children, while the nurse points out that they'd suffer more if he died. Occasionally, Wiseman's fly-on-the-wall method becomes objectionably invasive, particularly when he films a man's emotional breakdown at the prospect that he might have cancer. Wiseman ends Law and Order (1969), his
look at the Kansas City police force, with a Nixon speech, and eventually brings a similarly broad perspective to Hospital, closing with a long shot
of the hospital building that grows more distant as the camera pulls back. This shot suggests a difficult shift has ended, and Wiseman has shown us
the vast complexities of a huge institution normally taken for granted.

Welfare sometimes feels like a sequel to Hospital : both corrosively capture the intensity of a place where the pressure of necessity forces
people to the breaking point. Wiseman's Welfare shows everyone - clients,  social workers, general staff - to be working at cross purposes,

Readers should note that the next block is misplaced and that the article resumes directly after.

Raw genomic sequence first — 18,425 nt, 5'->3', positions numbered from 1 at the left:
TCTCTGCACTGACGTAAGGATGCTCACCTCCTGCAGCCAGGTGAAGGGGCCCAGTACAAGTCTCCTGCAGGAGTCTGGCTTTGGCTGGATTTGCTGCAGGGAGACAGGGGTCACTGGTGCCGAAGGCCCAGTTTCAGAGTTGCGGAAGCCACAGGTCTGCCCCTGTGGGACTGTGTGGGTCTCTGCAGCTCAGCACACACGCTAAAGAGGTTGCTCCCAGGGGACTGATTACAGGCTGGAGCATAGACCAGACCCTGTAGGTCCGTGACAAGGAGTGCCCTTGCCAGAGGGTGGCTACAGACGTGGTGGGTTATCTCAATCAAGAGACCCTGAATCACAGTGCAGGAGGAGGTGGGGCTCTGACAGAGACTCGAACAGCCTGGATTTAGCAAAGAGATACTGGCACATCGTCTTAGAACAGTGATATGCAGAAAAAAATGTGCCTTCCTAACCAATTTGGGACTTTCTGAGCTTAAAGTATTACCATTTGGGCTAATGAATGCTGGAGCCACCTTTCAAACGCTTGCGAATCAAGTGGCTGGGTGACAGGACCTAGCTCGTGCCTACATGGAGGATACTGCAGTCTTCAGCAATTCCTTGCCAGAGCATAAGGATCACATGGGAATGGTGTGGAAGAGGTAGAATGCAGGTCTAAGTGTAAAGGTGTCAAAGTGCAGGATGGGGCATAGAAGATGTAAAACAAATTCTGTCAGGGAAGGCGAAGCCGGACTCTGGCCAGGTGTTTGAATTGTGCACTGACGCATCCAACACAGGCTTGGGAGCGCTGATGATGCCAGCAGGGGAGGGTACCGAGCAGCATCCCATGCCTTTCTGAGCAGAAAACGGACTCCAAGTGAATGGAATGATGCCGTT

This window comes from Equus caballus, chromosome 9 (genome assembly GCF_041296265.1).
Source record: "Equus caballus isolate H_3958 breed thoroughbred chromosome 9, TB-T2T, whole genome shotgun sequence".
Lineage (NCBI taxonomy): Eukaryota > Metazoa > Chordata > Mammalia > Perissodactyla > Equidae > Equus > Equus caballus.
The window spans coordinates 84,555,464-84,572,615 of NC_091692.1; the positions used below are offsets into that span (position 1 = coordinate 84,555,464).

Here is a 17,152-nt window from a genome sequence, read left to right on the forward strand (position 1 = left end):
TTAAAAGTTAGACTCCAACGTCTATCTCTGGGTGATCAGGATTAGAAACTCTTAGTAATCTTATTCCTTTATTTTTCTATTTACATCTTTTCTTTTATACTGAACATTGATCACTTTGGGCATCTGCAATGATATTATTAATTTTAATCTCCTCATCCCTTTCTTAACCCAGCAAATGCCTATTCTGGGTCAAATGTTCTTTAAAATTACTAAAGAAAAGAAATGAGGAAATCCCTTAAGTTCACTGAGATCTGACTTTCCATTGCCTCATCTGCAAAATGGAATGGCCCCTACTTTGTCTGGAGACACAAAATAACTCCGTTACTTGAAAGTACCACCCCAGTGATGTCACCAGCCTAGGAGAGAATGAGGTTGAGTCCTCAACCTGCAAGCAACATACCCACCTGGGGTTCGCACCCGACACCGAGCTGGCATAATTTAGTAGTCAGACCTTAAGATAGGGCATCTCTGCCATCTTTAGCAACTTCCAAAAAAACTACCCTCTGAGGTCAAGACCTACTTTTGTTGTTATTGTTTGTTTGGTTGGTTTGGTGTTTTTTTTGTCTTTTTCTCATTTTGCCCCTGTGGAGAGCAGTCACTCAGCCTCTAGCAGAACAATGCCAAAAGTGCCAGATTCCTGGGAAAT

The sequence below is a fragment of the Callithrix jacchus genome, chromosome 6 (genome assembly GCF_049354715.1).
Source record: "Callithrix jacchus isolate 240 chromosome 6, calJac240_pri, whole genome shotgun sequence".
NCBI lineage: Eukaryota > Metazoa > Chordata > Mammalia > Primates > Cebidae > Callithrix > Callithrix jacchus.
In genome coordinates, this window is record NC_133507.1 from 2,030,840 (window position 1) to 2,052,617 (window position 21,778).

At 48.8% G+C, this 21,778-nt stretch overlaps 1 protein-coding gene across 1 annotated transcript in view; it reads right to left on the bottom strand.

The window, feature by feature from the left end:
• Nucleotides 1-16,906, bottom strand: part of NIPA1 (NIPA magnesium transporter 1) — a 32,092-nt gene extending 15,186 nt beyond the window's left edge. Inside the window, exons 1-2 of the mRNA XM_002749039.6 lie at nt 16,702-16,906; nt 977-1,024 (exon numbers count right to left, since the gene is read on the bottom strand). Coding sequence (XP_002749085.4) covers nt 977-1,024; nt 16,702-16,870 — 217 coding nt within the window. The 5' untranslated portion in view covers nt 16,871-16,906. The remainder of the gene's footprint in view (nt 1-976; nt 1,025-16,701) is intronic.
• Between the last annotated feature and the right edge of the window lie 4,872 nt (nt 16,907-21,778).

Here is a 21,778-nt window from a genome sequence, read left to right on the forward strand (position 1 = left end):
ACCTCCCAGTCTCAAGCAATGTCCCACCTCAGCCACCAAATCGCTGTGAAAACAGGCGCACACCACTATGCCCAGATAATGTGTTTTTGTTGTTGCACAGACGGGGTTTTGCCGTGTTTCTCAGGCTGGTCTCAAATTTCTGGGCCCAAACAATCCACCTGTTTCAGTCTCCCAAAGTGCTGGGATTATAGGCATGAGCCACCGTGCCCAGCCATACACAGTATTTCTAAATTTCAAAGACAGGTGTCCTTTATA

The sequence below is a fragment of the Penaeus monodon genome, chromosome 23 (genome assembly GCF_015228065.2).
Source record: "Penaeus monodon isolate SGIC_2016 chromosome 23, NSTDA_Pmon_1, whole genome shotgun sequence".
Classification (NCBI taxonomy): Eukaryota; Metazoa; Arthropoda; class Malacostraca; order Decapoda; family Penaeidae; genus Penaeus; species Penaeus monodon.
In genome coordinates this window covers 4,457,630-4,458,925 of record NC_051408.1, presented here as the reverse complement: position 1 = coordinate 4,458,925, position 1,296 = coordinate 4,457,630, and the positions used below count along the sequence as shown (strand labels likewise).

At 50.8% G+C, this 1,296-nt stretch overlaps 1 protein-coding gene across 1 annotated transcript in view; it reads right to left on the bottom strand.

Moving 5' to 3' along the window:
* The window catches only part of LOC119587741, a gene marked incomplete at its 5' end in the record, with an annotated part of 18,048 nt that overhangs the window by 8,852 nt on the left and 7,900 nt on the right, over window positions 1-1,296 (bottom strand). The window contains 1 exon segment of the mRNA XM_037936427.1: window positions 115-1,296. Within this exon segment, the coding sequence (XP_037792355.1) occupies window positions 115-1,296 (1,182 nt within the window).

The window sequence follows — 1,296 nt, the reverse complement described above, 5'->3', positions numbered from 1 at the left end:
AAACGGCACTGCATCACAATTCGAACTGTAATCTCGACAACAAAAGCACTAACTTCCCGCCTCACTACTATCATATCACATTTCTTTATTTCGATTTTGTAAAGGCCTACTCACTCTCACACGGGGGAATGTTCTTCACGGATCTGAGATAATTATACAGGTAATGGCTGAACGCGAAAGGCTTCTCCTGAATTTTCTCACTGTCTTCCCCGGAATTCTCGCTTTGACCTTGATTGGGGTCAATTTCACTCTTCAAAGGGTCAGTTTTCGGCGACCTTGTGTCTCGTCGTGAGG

with the simplest facts becoming complicated beyond measure. An unmarried couple lies about the circumstances of their relationship, a recently
mugged white bigot argues about the coming race war with a bemused  African-American cop who would clearly rather be elsewhere, and anxiety can
be felt between the office workers themselves. While the welfare agency does function, Wiseman reveals it to be perpetually on the verge of

When watching Wiseman's films, the Heisenberg principle inevitably crops up: To what extent does his camera alter the situation
he's observing? How could his subjects possibly show such little self-consciousness? These issues are most troubling when he depicts people
at their most desperate. While Wiseman's efforts to expose the contradictions and complexities of institutional life are noble, one